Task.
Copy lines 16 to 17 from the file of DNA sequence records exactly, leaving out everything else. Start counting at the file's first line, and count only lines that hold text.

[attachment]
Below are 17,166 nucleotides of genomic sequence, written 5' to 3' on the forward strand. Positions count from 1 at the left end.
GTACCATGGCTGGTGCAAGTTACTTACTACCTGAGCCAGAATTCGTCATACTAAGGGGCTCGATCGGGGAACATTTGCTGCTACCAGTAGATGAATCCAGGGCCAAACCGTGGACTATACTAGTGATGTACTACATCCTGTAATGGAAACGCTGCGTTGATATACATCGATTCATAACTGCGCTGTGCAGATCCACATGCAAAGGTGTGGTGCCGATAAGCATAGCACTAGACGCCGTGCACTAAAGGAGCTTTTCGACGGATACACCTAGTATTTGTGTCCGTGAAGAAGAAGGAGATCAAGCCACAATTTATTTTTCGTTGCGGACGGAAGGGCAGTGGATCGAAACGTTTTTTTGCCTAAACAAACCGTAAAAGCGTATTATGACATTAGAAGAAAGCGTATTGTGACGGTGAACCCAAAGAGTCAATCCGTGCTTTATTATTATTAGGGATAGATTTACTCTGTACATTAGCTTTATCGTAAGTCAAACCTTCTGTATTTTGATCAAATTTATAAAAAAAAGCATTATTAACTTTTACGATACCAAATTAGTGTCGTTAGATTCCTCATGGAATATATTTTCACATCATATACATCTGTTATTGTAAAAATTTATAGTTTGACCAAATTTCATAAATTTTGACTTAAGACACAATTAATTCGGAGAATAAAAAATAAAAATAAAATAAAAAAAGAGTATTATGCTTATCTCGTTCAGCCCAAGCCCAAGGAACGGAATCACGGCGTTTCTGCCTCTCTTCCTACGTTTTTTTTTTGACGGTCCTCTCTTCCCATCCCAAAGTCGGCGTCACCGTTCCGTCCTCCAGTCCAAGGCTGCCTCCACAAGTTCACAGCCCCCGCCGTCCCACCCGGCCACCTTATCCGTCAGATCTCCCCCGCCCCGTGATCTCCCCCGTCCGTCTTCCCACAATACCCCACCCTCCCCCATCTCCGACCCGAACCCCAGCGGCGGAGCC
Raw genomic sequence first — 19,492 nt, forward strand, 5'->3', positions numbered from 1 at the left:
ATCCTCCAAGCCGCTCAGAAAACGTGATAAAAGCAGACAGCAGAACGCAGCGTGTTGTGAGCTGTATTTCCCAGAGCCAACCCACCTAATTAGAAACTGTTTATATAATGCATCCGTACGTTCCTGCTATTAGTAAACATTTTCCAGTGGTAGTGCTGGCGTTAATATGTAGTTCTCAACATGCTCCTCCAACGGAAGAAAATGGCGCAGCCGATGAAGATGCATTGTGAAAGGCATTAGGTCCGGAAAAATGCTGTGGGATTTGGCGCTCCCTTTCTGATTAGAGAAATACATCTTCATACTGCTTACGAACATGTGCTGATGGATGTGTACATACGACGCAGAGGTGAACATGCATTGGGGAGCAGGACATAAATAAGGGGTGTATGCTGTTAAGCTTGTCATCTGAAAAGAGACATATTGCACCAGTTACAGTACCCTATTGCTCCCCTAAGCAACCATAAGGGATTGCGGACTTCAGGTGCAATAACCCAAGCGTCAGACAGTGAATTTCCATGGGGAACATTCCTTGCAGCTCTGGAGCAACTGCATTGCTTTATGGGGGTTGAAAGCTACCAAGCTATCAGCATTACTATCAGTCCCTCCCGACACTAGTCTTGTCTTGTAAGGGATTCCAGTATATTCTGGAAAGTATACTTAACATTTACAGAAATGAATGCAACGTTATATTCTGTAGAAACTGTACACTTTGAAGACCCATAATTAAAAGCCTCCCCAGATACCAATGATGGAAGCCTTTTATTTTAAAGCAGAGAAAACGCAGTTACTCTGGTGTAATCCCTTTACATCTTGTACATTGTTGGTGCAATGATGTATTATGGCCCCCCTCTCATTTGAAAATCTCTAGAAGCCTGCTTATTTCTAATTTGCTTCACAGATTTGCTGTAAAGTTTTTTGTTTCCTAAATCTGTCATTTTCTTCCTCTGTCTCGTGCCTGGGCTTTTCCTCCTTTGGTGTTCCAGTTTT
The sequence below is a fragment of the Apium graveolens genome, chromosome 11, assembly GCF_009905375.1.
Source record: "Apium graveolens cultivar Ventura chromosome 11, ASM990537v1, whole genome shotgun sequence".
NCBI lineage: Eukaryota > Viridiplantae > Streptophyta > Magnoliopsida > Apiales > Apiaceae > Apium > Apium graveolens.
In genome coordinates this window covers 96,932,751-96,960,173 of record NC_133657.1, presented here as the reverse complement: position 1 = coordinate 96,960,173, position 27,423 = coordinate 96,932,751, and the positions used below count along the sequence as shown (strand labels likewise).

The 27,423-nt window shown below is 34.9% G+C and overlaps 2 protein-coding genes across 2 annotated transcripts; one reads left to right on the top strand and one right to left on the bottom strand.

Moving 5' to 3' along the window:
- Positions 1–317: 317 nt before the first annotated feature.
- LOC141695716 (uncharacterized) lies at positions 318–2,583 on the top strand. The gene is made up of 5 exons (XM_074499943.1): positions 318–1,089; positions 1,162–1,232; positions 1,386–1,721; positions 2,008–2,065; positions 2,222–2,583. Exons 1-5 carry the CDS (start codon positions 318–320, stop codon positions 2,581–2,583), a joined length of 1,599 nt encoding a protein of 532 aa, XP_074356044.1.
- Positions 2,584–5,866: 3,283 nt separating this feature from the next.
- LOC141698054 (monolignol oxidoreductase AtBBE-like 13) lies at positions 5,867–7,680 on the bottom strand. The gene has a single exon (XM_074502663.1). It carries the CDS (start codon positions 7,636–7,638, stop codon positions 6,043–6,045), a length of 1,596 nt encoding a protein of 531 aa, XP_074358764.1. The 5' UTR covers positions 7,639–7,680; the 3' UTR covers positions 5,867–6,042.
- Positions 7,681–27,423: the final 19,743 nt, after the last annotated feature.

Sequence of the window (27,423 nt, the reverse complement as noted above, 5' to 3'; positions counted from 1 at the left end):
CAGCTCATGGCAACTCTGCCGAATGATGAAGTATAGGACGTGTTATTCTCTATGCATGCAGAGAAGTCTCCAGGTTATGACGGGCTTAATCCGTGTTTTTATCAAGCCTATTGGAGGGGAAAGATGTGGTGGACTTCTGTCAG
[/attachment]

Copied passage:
Sequence of the window (27,423 nt, the reverse complement as noted above, 5' to 3'; positions counted from 1 at the left end):
CAGCTCATGGCAACTCTGCCGAATGATGAAGTATAGGACGTGTTATTCTCTATGCATGCAGAGAAGTCTCCAGGTTATGACGGGCTTAATCCGTGTTTTTATCAAGCCTATTGGAGGGGAAAGATGTGGTGGACTTCTGTCAG